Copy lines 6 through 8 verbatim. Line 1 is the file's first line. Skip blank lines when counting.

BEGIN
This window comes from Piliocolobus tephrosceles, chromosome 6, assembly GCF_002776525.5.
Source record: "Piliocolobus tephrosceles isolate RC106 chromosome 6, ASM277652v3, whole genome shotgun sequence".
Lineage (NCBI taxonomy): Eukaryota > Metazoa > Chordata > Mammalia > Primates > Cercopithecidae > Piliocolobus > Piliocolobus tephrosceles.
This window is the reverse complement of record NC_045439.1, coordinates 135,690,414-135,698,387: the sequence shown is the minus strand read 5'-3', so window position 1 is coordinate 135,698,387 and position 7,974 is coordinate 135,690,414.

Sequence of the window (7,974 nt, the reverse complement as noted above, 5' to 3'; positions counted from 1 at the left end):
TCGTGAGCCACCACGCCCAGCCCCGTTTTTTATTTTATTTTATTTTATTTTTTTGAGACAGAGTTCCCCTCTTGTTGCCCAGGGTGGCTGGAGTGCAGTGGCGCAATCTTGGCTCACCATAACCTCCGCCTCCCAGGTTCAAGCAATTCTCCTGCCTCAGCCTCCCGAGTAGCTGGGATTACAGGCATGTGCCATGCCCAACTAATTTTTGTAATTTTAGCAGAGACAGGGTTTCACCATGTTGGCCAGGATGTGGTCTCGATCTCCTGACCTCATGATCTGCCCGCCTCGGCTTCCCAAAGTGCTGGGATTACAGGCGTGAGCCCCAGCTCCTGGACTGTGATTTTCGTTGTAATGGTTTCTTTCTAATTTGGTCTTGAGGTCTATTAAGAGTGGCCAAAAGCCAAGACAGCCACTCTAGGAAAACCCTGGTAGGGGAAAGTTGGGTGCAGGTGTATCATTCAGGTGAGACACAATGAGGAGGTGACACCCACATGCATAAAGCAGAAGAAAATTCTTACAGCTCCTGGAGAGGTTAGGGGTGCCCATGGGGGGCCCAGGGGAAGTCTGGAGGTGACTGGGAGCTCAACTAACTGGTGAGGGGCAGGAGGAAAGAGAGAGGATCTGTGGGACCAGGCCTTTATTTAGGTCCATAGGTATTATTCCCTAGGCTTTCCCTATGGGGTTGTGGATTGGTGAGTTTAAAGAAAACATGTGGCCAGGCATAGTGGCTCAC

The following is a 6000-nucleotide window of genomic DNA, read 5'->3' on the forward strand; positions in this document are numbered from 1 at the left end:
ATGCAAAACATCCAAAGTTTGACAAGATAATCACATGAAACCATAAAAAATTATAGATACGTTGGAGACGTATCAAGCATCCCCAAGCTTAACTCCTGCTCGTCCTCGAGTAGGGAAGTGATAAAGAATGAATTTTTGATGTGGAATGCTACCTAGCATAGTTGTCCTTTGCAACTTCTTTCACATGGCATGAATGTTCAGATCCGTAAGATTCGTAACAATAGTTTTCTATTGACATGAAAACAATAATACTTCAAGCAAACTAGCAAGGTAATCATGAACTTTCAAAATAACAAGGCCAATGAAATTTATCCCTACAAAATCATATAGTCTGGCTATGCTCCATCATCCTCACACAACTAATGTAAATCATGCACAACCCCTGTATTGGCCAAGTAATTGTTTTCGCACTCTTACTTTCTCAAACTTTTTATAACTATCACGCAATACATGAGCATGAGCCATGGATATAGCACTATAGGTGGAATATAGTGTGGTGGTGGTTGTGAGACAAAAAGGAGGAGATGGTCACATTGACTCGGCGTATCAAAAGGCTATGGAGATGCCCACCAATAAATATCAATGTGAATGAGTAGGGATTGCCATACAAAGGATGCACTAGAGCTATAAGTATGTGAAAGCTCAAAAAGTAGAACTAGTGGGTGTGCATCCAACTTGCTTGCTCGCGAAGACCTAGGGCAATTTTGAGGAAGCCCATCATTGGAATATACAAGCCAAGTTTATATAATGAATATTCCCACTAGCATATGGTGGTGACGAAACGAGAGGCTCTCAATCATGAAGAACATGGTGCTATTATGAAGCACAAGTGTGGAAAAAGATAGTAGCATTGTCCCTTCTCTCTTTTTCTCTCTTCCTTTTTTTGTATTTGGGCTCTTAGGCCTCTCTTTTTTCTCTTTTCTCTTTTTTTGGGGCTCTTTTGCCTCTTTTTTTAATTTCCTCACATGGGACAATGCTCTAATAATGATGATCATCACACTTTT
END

TCGTGAGCCACCACGCCCAGCCCCGTTTTTTATTTTATTTTATTTTATTTTTTTGAGACAGAGTTCCCCTCTTGTTGCCCAGGGTGGCTGGAGTGCAGTGGCGCAATCTTGGCTCACCATAACCTCCGCCTCCCAGGTTCAAGCAATTCTCCTGCCTCAGCCTCCCGAGTAGCTGGGATTACAGGCATGTGCCATGCCCAACTAATTTTTGTAATTTTAGCAGAGACAGGGTTTCACCATGTTGGCCAGGATGTGGTCTCGATCTCCTGACCTCATGATCTGCCCGCCTCGGCTTCCCAAAGTGCTGGGATTACAGGCGTGAGCCCCAGCTCCTGGACTGTGATTTTCGTTGTAATGGTTTCTTTCTAATTTGGTCTTGAGGTCTATTAAGAGTGGCCAAAAGCCAAGACAGCCACTCTAGGAAAACCCTGGTAGGGGAAAGTTGGGTGCAGGTGTATCATTCAGGTGAGACACAATGAGGAGGTGACACCCACATGCATAAAGCAGAAGAAAATTCTTACAGCTCCTGGAGAGGTTAGGGGTGCCCATGGGGGGCCCAGGGGAAGTCTGGAGGTGACTGGGAGCTCAACTAACTGGTGAGGGGCAGGAGGAAAGAGAGAGGATCTGTGGGACCAGGCCTTTATTTAGGTCCATAGGTATTATTCCCTAGGCTTTCCCTATGGGGTTGTGGATTGGTGAGTTTAAAGAAAACATGTGGCCAGGCATAGTGGCTCAC

The following is a 6000-nucleotide window of genomic DNA, read 5'->3' on the forward strand; positions in this document are numbered from 1 at the left end:
ATGCAAAACATCCAAAGTTTGACAAGATAATCACATGAAACCATAAAAAATTATAGATACGTTGGAGACGTATCAAGCATCCCCAAGCTTAACTCCTGCTCGTCCTCGAGTAGGGAAGTGATAAAGAATGAATTTTTGATGTGGAATGCTACCTAGCATAGTTGTCCTTTGCAACTTCTTTCACATGGCATGAATGTTCAGATCCGTAAGATTCGTAACAATAGTTTTCTATTGACATGAAAACAATAATACTTCAAGCAAACTAGCAAGGTAATCATGAACTTTCAAAATAACAAGGCCAATGAAATTTATCCCTACAAAATCATATAGTCTGGCTATGCTCCATCATCCTCACACAACTAATGTAAATCATGCACAACCCCTGTATTGGCCAAGTAATTGTTTTCGCACTCTTACTTTCTCAAACTTTTTATAACTATCACGCAATACATGAGCATGAGCCATGGATATAGCACTATAGGTGGAATATAGTGTGGTGGTGGTTGTGAGACAAAAAGGAGGAGATGGTCACATTGACTCGGCGTATCAAAAGGCTATGGAGATGCCCACCAATAAATATCAATGTGAATGAGTAGGGATTGCCATACAAAGGATGCACTAGAGCTATAAGTATGTGAAAGCTCAAAAAGTAGAACTAGTGGGTGTGCATCCAACTTGCTTGCTCGCGAAGACCTAGGGCAATTTTGAGGAAGCCCATCATTGGAATATACAAGCCAAGTTTATATAATGAATATTCCCACTAGCATATGGTGGTGACGAAACGAGAGGCTCTCAATCATGAAGAACATGGTGCTATTATGAAGCACAAGTGTGGAAAAAGATAGTAGCATTGTCCCTTCTCTCTTTTTCTCTCTTCCTTTTTTTGTATTTGGGCTCTTAGGCCTCTCTTTTTTCTCTTTTCTCTTTTTTTGGGGCTCTTTTGCCTCTTTTTTTAATTTCCTCACATGGGACAATGCTCTAATAATGATGATCATCACACTTTT